Gladstone will continue sharing information about Indigenous foods through the expansion of her website, Indigikitchen, and its library of Native recipes, while adding information about other parts of Native food systems, including sustainable planting, preservation, and whole animal utilization. She will spend time working in more Native communities and learning from elders and knowledge keepers interested in showcasing the stories of their food.

What does being selected as a Luce Indigenous Knowledge Fellow mean to you?

“I’m overwhelmed with gratitude for this opportunity to continue sharing information about Indigenous foods. With the support of First Nations Development Institute and the other fellows, I hope to amplify this critical knowledge and gain more important skills to navigate this work.”

Jessa Rae Growing Thunder, Fort Peck Assiniboine/Sioux

Jessa Rae Growing Thunder

Knowledge Field: Beadwork/Quillworker

Growing Thunder will focus on promoting natural materials for porcupine quillwork. She will apply community-based methodologies like oral history and traditional ecological and cultural knowledge to develop comprehensive educational resources for traditional natural dyes. This work will result in community-based educational tools and resources for other Indigenous quillworkers to create a ripple effect in the promotion of all traditional art forms.

What does being selected as a Luce Indigenous Knowledge Fellow mean to you?

“It is an honor to be selected as a Luce Indigenous Knowledge Fellow. This work will benefit generations of quillworkers as we continue to honor these traditions.”

Coy Harwood, Blackfeet/Sisseton Wahpeton Oyate

Coy Harwood

Knowledge Field: Hunter, Health and Wellness Advocate

Harwood will focus on the development and implementation of community outreach and service programs in a traditional camp platform. These programs will holistically interweave traditional conservation wisdoms, traditional plant foods, medicines, traditional art, songs, and stories within value-based preservation of his people’s lifestyles.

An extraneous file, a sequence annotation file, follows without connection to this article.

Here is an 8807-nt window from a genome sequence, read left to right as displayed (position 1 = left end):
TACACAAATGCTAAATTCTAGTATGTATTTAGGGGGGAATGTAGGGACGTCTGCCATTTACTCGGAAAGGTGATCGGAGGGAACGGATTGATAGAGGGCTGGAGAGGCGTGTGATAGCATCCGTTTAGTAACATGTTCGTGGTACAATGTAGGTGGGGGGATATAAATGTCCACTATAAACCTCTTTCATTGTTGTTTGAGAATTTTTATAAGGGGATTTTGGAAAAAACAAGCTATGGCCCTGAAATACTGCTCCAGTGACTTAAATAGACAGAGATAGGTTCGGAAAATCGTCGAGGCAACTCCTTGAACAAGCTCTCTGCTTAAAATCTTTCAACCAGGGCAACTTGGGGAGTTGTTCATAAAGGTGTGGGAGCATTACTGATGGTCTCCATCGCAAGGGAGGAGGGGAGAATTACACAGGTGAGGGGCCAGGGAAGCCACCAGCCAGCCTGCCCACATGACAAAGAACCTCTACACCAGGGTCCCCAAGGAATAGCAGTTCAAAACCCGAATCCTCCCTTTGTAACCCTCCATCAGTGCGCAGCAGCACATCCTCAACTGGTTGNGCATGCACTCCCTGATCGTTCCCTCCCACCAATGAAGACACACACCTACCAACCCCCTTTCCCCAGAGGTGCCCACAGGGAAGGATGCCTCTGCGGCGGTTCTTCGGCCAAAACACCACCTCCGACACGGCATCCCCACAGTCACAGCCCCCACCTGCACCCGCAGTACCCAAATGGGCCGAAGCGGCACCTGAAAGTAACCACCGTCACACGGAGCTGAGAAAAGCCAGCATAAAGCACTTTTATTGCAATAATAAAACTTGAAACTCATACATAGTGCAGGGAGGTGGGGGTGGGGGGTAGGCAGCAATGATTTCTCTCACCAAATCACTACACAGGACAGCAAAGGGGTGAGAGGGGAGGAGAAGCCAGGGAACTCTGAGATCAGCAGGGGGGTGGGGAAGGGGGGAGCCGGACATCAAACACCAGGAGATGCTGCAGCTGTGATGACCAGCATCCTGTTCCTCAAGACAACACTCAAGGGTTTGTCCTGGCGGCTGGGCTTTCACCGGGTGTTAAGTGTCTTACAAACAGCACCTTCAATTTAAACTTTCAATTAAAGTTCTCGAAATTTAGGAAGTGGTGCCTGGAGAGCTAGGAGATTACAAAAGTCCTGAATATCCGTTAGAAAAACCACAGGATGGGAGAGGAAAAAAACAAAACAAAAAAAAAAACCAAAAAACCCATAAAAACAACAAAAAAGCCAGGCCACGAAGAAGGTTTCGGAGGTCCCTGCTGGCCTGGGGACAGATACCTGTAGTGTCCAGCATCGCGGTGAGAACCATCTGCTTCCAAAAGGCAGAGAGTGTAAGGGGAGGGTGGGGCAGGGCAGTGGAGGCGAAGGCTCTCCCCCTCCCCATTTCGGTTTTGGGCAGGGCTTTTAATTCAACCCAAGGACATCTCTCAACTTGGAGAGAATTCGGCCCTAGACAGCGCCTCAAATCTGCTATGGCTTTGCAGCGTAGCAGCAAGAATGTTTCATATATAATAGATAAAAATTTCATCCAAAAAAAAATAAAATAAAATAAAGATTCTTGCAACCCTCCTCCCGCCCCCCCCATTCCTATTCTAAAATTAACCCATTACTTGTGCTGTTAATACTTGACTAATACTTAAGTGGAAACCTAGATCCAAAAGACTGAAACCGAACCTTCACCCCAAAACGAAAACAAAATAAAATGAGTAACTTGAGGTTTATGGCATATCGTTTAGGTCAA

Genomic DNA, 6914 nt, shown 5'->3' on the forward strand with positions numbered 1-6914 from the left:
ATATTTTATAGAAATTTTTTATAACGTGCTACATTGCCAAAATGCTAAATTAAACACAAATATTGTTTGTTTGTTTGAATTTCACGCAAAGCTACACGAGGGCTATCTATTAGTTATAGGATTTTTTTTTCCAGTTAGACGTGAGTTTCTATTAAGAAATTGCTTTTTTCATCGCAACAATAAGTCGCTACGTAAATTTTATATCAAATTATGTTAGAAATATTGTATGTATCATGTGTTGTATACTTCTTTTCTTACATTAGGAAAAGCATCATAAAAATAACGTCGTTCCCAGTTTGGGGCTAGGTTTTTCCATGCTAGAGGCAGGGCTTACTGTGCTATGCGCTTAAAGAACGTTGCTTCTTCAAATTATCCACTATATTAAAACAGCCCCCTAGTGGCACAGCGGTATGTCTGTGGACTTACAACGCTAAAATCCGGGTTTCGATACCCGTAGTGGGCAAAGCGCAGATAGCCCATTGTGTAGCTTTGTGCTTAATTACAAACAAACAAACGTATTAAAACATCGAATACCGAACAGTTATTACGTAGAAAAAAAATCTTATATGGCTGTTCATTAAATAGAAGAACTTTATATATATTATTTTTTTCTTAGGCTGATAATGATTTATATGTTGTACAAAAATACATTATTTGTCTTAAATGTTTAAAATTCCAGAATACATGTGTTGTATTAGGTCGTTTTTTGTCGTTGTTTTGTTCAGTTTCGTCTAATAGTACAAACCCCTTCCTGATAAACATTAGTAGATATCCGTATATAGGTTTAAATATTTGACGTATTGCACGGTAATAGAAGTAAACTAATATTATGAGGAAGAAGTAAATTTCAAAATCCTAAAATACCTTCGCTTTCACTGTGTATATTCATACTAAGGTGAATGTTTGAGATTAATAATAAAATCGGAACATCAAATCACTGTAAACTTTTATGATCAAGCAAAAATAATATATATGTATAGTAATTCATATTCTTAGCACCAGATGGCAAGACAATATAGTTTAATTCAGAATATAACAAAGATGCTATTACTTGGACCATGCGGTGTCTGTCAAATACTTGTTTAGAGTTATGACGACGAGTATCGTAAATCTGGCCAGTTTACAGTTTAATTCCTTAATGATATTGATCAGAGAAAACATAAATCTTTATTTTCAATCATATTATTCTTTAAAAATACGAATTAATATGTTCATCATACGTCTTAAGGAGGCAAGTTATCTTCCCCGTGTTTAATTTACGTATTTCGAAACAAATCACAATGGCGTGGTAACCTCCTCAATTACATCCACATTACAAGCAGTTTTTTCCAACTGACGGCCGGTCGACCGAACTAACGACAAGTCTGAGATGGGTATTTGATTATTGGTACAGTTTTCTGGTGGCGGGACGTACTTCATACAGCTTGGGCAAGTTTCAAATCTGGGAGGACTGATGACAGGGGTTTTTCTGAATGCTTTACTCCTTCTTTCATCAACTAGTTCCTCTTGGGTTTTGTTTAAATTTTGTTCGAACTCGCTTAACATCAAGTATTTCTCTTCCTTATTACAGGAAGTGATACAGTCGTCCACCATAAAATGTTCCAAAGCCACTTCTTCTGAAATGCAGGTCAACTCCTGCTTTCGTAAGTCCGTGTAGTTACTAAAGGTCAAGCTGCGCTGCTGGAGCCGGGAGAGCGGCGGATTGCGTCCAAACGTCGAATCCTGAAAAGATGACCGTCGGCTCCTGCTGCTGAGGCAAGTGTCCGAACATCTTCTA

What does being selected as a Luce Indigenous Knowledge Fellow mean to you?

“I am genuinely honored and humbled by being selected as a Luce Indigenous Knowledge Fellow. This fellowship provides an opportunity to help bridge a collective consciousness and awareness of traditional knowledge that can support communities, clans, and tribes as a whole.”

hôbEthlE Ryan Hill, Yuchi

hôbEthlE Ryan Hill

Knowledge Field: Language Advocate

Hill will develop a creative space for second language learners to produce video content, which will serve as a learning tool for the Yuchi community and across virtual platforms to aide in Yuchi language acquisition. The videos will also be used to generate interest among younger generations of Yuchis, serving as the necessary representation they may need in hopes of motivating them to undertake their own language-learning journeys.

What does being selected as a Luce Indigenous Knowledge Fellow mean to you?

“I am truly honored to be selected as a 2022 Luce Indigenous Knowledge Fellow. I look forward to the opportunities this fellowship brings to me and my fellow language warriors. The fellowship will help me combine my interests and passions in hopes of creating new opportunities for language education in the Yuchi Community.”

Tessie Naranjo, Santa Clara Pueblo

Tessie Naranjo

Knowledge Field: Cultural Preservationist

Naranjo will address the fact that fewer and fewer Santa Clara children are becoming fluent in Tewa. She will gather Tewa stories and songs, and incorporate them into a book which includes a digital audio component made available to Tewa people and to community organizations like the Poeh Cultural Center — a museum and educational community hub owned and operated by Pojoaque Pueblo.

What does being selected as a Luce Indigenous Knowledge Fellow mean to you?

“I am honored and humbled to have been chosen for the Luce Indigenous Knowledge Fellowship. I have always felt a responsibility to contribute to my community and to leave behind the knowledge and experience I gained for those who will take my place. Receiving this fellowship means that I will be able to realize a dream I have to honor my mother. She said a number of times that everything is about the children. I can now finish a project based on children and for children.”